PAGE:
Final speeches, parting swipes and tears at council farewell
THERE was a mix of farewell speeches, parting swipes and funny anecdotes as Ipswich's departing councillors held their final meeting this morning.
It was standing room only in the council chambers as the council, minus suspended mayor Andrew Antoniolli, undertook its final official public engagement before the State Government introduces legislation to have all 10 councillors and the mayor sacked.
Relative newcomer to the council, David Martin began proceedings with an apology and prayer.
The crowd of about 100 or more had to be patient, as the meeting meandered through general business for about an hour before getting into the meaty bit they had all came to see. Several of the councillors couldn't help but let their emotions show as they reflected on - in several cases - careers as local politicians that have spanned decades.
Paul Tully, the longest serving councillor of them all at 39 years, was perhaps the least emotional.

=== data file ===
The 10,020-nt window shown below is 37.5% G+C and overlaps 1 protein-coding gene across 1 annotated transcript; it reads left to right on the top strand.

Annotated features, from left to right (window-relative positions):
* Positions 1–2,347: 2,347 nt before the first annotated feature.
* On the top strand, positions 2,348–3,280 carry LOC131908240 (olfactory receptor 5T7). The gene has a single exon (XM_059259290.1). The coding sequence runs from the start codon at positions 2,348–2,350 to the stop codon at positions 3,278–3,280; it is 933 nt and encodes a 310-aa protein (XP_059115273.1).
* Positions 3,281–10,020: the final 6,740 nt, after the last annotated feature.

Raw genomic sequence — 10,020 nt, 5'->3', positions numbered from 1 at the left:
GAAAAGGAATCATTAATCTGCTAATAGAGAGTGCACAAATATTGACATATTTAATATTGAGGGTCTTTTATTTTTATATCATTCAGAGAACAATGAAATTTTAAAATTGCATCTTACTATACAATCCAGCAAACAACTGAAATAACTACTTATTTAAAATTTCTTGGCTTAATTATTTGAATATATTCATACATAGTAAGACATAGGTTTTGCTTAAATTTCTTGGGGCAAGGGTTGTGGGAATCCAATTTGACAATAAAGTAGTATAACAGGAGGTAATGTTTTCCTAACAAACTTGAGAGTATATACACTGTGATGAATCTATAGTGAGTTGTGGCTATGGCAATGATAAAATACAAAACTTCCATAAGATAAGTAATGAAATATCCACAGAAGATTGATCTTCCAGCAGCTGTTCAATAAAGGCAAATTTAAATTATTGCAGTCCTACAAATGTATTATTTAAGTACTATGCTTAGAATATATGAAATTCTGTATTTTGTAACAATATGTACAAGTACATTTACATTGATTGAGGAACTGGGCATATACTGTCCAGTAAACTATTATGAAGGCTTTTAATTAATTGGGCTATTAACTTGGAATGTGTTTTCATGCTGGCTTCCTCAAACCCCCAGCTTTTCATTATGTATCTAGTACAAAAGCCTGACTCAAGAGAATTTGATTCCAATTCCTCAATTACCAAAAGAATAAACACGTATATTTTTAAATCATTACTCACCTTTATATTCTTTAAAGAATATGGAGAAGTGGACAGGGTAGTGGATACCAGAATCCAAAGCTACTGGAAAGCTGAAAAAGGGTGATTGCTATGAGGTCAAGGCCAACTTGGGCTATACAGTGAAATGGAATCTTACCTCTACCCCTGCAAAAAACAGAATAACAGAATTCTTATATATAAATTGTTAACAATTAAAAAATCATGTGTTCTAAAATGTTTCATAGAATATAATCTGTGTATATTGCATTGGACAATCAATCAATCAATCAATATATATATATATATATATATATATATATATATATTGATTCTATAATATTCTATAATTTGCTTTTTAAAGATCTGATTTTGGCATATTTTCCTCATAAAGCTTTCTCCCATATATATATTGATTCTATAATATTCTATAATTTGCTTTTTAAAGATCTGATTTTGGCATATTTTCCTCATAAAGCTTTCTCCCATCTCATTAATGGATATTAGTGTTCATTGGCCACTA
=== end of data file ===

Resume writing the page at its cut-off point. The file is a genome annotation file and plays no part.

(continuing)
He made a point of reciting something former Ipswich mayor Des Freeman told him when he was first voted into council in 1979: "Numbers beat logic every time in politics."
"I'm not bitter and I'm not angry," Cr Tully said in the meeting. "[On Tuesday] I will say thank you to Ipswich for 39 great years."
Other councillors took the opportunity to let loose on the State Government.
David Morrison, along with David Pahlke and Cheryl Bromage, was among the most scathing, calling out the blanket sacking of councillors as undemocratic. After the meeting he said he was still of the firm belief that he had the support of his community.
"It has been a privilege to serve the city for 18 years but it is disappointing that a democratically elected council, voted in just over two years ago will be dismissed on Tuesday," he said.
"Regardless of what our four state members say, they have to vote along party lines, regardless of what their community said two years ago.''